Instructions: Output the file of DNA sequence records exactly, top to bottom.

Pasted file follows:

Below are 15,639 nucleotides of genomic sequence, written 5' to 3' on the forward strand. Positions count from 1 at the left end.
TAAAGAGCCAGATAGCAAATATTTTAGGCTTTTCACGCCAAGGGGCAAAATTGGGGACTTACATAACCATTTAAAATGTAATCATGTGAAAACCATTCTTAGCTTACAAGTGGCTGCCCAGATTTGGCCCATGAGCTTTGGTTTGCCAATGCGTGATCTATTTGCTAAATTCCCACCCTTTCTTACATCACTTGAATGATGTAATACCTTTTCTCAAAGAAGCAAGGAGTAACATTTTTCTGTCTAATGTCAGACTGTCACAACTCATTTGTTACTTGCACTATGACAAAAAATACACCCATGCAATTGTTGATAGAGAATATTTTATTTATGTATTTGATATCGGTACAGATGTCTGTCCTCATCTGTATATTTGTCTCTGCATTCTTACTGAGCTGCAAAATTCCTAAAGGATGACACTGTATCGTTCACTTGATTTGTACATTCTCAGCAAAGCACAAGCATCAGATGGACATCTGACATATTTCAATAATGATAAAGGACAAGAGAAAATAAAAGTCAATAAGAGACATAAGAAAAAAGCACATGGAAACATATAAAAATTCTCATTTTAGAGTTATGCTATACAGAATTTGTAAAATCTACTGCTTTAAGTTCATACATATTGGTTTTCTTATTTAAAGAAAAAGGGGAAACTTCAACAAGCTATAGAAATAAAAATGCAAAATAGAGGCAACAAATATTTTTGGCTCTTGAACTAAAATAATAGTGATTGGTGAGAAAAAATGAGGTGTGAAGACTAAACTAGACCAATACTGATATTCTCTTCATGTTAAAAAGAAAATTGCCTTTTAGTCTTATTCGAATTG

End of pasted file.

Below are 15,639 nucleotides of genomic sequence, written 5' to 3' on the forward strand. Positions count from 1 at the left end.
TAAAGAGCCAGATAGCAAATATTTTAGGCTTTTCACGCCAAGGGGCAAAATTGGGGACTTACATAACCATTTAAAATGTAATCATGTGAAAACCATTCTTAGCTTACAAGTGGCTGCCCAGATTTGGCCCATGAGCTTTGGTTTGCCAATGCGTGATCTATTTGCTAAATTCCCACCCTTTCTTACATCACTTGAATGATGTAATACCTTTTCTCAAAGAAGCAAGGAGTAACATTTTTCTGTCTAATGTCAGACTGTCACAACTCATTTGTTACTTGCACTATGACAAAAAATACACCCATGCAATTGTTGATAGAGAATATTTTATTTATGTATTTGATATCGGTACAGATGTCTGTCCTCATCTGTATATTTGTCTCTGCATTCTTACTGAGCTGCAAAATTCCTAAAGGATGACACTGTATCGTTCACTTGATTTGTACATTCTCAGCAAAGCACAAGCATCAGATGGACATCTGACATATTTCAATAATGATAAAGGACAAGAGAAAATAAAAGTCAATAAGAGACATAAGAAAAAAGCACATGGAAACATATAAAAATTCTCATTTTAGAGTTATGCTATACAGAATTTGTAAAATCTACTGCTTTAAGTTCATACATATTGGTTTTCTTATTTAAAGAAAAAGGGGAAACTTCAACAAGCTATAGAAATAAAAATGCAAAATAGAGGCAACAAATATTTTTGGCTCTTGAACTAAAATAATAGTGATTGGTGAGAAAAAATGAGGTGTGAAGACTAAACTAGACCAATACTGATATTCTCTTCATGTTAAAAAGAAAATTGCCTTTTAGTCTTATTCGAATTG